Stud Dog of the Year for 2008 is Thoms’ Hornet (Wright’s yellow Jacket 075 cWright’s Little Nina), a 60 pound light yellow, black mask and ears, conformation described as “chiseled from granite.” Hornet is deep, wide, heavy chested, tight high cut flank, long body, nice arch in his back, long legged, strong, stout, chiseled muscle, good heavy bone, wide head, heavy jaws, square muzzle, a nice big eye and outstanding disposition. Hornet is an extremely outstanding cow dog in every way possible –hard, fast, steady hunt with plenty of range, good medium nose, hard windmill, heavy, hard, fast sweeping front end lead style with plenty of quarterback. If a cow leaves, she has had one bad day. He is a very hard driving catch dog, cocked primed, loaded and ready right now, all the time. A very physical, fast, hard working machine, outstanding in every aspect. David has said many times, “Hornet has it all, very complete in every aspect. He may well be the best dog I own. If he is loose, go looking for cattle, that’s where he will be. He lives and breathes cattle. He works as hard as he can. Bottom – his stay is unbelievable, drive, desire, heart and real intelligent. He reads cattle extremely well and can handle anything or any wreck thrown his way. He is a true lead dog by himself of with other dogs(s). Hornet always gives 110% and always has more if needed. He lives to work, extreme intensity, nice handling dog that is just outstanding and complete in every aspect.”

      David was looking to Hornet to step up and become his lead stud dog, and step up he did in a big way. Hornet carries 62.50% line bred Wright’s Yellow Jacket and 56.054685% Weatherford’s Ben on 20 crosses. This was the first time in history one dog was bred on such a high percentage basis, with this many crosses back to him. Hornet is a genetic marvel, bred to be an outstanding producer, and David certainly put him under pressure. David bred Hornet to Flash’s Mollie and Flash’s Sugar. These pups carry
51.65235% line bred Weatherford’s Ben on 32 crosses. Every pup we have had reports on were baying cattle before six months old and started the first time they saw cattle and fast.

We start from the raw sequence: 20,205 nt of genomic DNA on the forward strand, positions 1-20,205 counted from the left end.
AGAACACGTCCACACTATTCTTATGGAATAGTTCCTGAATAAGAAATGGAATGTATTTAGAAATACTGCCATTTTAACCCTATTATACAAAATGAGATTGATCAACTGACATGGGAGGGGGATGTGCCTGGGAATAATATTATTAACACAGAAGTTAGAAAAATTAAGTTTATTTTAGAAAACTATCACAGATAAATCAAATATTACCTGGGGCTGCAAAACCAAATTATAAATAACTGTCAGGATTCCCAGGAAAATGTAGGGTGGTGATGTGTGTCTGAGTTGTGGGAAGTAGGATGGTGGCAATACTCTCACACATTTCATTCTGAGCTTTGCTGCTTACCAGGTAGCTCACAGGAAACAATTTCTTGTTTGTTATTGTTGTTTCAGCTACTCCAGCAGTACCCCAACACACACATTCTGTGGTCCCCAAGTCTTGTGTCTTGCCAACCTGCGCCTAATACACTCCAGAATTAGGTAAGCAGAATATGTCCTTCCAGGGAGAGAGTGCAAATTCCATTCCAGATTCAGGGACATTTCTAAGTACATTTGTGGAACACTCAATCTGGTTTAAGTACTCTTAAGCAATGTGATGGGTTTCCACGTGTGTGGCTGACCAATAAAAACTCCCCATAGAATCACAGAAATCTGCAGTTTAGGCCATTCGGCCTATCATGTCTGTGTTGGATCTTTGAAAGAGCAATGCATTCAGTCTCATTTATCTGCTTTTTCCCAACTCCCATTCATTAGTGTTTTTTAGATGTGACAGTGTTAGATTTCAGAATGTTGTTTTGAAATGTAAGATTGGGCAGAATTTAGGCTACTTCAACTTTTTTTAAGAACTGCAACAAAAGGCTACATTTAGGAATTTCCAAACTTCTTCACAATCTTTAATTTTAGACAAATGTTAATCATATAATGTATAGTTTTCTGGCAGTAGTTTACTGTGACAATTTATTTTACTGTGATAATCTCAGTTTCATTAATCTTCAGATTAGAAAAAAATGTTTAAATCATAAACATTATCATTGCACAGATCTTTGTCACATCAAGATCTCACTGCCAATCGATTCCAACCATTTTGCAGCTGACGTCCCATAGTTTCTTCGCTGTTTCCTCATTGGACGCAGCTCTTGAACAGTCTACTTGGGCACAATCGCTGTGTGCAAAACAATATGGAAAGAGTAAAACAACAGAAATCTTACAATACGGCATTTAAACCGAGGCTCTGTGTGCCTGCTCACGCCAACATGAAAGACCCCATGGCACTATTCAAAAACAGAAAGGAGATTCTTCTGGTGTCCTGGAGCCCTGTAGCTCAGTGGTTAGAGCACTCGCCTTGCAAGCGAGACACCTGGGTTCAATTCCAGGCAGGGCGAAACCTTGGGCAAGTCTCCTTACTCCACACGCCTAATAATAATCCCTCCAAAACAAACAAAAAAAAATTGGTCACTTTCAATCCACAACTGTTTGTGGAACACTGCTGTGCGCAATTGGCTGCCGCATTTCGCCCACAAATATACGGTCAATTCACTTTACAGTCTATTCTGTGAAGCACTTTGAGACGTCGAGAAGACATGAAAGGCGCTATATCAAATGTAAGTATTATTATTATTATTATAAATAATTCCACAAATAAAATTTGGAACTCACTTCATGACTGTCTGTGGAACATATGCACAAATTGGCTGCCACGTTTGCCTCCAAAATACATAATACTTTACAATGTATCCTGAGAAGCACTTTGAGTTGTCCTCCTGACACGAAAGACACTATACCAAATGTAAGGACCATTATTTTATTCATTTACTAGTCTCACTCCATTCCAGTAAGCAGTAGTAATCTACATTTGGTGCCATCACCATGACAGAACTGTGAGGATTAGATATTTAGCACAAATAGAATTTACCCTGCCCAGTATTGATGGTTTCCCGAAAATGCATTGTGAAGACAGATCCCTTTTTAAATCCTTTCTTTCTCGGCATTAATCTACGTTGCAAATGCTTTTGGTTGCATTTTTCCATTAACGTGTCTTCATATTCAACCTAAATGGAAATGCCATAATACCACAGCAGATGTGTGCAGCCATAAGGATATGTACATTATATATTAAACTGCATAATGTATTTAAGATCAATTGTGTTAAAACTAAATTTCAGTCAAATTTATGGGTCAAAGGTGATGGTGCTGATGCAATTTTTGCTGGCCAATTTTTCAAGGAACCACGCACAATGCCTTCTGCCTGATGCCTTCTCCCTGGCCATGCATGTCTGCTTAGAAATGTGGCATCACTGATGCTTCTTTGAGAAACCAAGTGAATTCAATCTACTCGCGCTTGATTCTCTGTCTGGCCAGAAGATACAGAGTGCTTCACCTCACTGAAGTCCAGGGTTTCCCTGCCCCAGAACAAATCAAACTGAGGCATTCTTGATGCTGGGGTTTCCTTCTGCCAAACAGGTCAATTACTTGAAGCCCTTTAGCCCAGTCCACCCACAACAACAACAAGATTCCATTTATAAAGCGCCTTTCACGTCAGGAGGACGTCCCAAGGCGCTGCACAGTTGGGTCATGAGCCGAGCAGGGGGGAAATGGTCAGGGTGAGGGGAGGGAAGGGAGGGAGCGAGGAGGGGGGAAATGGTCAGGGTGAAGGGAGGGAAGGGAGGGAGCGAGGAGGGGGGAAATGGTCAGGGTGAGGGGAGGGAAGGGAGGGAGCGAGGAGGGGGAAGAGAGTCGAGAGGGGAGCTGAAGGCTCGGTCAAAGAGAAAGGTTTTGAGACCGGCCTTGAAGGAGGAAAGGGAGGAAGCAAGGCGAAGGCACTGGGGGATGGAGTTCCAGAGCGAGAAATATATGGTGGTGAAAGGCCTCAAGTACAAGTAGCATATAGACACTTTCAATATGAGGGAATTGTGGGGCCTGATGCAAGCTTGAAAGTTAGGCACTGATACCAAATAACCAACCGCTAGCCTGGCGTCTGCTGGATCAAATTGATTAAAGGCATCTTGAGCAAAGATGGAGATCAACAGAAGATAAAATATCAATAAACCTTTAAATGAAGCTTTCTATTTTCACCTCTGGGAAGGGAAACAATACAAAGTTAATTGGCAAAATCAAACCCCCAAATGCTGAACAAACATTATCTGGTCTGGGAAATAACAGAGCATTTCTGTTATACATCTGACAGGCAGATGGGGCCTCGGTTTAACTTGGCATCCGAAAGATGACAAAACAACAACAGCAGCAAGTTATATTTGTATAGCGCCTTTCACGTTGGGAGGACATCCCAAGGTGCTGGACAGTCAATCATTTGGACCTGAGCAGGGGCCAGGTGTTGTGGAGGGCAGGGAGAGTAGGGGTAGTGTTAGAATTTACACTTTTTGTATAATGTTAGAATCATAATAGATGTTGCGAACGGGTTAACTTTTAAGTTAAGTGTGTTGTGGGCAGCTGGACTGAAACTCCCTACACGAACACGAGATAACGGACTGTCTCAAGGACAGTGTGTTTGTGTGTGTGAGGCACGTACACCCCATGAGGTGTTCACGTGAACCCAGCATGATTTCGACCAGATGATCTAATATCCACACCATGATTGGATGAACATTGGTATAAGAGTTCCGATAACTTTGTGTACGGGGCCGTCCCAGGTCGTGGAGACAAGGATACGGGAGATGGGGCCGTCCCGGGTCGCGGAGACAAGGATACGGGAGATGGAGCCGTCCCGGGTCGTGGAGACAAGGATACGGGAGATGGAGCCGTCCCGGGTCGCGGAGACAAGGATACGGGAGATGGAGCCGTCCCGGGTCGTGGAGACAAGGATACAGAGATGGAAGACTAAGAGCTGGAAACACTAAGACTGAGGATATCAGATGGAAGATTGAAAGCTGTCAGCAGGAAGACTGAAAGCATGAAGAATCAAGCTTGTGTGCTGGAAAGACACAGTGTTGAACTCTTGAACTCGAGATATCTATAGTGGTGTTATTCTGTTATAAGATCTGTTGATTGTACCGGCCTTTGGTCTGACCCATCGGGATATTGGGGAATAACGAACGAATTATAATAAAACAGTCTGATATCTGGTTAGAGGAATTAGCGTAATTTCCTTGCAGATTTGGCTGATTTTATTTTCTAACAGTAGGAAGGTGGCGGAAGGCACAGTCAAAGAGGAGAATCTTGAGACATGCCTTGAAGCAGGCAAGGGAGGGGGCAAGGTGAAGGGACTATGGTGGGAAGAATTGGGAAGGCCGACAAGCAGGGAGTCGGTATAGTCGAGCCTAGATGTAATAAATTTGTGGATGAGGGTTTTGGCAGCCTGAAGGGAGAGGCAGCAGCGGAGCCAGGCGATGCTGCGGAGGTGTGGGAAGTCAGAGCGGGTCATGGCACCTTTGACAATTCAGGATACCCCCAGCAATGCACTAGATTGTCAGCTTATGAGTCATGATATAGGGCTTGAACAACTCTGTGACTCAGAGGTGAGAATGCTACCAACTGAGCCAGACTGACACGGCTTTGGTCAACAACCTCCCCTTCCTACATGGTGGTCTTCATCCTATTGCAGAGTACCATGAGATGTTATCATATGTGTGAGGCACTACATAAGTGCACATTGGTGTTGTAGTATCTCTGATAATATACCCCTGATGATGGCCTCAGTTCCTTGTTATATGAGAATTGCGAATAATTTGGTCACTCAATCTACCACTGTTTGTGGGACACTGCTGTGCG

Wright’s Hard Twist at five months and 12 days old and on the sixth day that Wright’s Curs had him, went to cattle and was working hard in seconds. Two days later and the second time to see cattle, Twist went to the cattle and when a bull came out fighting, he hung him hard. He has never looked back, simply getting better every day – just one example. His littermate, Wright’s Red Wasp, went to cattle two weeks later. The first time he was put on cattle. He has a huge mouth and is working and getting better on every trip. Both are very outstanding young dogs.

      Andres Garcia in Seguin, TX said at three months old his gyp pup was baying hogs within days of getting her and she is really turning on and making a nice dog at eight months. Bred over Wright’s High Sierra, these pups carried 52.24609% Weatherford’s Ben on 29 crosses. These pups also went to work hard, are fast and natural on cattle and hogs.

     Thoms’ HS Pretty Girl is a female David said may be the best looking gyp he has ever raised as well as the most intelligent. Bred over Thoms’ Star, these pups carried 42.480467% line bred Weatherford’s Ben on 25 crosses – again super early starters. Thoms’ HS Little Chata went to work her first time out just days past four months old and working solidly, hard, fast, rough working, and going to cattle by herself before five months.

     These are a few examples of how outstanding his pups are working and how outstanding Hornet is producing over such high pressure line breeding, proving he is just as exceptional, outstanding, complete producer as he is a working dog. He also is proving quickly that he deserved the Premier Stud Dog status. And as expected, is a impact producer who will influence the breed for decades to come. In David’s words, “The only reason they produce this way is because I got into the right genetics to start with.”

     This wraps things up for the month. Until next month, please keep those cards, letters, and pictures coming our way and those big yellow dogs in the timber.
                                                                                                                                                                 Written by the late: Donald Cain